All posts tagged Kolokol

From Herzen to Leskov, and back again

I’ve been re-reading Nikolai Leskov’s Cathedral Clergy (Soboriane) in the excellent recent translation by Margaret Winchell (Slavica, 2010) for a new undergraduate course I’m starting to teach in the Autumn, Identities in nineteenth-century Russian literature. The first part of the course – and in many ways the most interesting for me in terms of preparing […]

Herzen’s Free Russian Press: plaque unveiled on Judd Street

It’s not often in my line of work that research has a concrete, physical and permanent (as far as anything can be) public outcome, so it was with great pleasure yesterday that I attended the unveiling of a new plaque commemorating the work of the Free Russian Press at 61 Judd Street in London. I […]

Russian thought lecture 3: The Westernizers and concepts of the self: from reconciliation to action

Readings: Vissarion Belinsky, “Society and the Individual” (1839) extracts from “Letters to Botkin” (1840-1841) and “Letter to Gogol” (1847); Alexander Herzen, extracts from “Dilettantism in Science” (1843) “From the Other Shore” (1848-9) and “Robert Owen” (1861). Having examined the Slavophiles and the development of the idea of communality as a specifically Russian phenomenon, we now […]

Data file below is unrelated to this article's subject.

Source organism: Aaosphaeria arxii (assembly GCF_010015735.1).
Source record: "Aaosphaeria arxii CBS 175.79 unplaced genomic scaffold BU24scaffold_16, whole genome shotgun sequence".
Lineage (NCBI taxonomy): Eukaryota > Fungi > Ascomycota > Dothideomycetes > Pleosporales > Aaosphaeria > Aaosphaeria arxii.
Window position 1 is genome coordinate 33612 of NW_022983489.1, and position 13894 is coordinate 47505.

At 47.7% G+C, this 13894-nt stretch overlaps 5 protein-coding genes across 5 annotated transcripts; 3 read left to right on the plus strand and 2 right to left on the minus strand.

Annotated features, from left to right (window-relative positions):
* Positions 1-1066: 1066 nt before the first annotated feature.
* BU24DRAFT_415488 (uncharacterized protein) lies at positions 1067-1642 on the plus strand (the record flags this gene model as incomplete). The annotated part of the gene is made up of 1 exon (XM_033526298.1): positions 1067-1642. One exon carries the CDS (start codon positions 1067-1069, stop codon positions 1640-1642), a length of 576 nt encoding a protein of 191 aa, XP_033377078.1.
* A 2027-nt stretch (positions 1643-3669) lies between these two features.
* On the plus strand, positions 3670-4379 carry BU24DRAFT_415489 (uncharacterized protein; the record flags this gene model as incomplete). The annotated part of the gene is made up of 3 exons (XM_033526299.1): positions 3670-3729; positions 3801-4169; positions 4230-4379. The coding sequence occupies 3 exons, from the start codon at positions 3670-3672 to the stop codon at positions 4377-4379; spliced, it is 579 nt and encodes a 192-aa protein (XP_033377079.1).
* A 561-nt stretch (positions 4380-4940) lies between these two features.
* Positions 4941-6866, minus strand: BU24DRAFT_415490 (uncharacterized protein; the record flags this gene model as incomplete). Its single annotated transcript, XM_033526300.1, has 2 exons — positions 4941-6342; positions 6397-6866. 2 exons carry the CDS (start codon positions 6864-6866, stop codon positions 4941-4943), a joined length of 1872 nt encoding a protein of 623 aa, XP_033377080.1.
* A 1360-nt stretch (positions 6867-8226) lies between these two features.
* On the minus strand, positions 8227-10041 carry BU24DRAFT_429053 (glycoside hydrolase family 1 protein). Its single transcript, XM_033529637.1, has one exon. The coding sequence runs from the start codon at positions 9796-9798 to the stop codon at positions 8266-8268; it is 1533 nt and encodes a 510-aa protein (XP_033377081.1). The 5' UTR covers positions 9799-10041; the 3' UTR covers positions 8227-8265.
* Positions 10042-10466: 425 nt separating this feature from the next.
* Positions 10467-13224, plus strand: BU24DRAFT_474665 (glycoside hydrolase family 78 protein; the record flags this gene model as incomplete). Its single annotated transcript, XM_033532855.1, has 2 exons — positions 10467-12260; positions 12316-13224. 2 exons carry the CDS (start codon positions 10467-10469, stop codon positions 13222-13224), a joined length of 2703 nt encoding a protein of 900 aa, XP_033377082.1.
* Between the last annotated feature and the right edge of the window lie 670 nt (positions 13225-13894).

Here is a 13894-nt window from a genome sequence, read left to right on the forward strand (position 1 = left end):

The Free Russian Press in London

When I wrote a post on Herzen in London, my focus was primarily on the man himself, rather than his publishing activities. But much of the discussion generated by the post recently has focused on the Free Russian Press (Вольная русская типография), leading me to conduct some further research, supported significantly by the contributions of three readers: […]

Russians in London: Alexander Herzen, with a note on Nikolai Ogarev

When researching the history of Russians in London, Alexander Herzen presents a considerable problem. He is without doubt the most significant of all the writers and activists who visited London in the nineteenth century, not only because he settled in the capital for some years (1852-64), but also because many of his compatriots — Turgenev, […]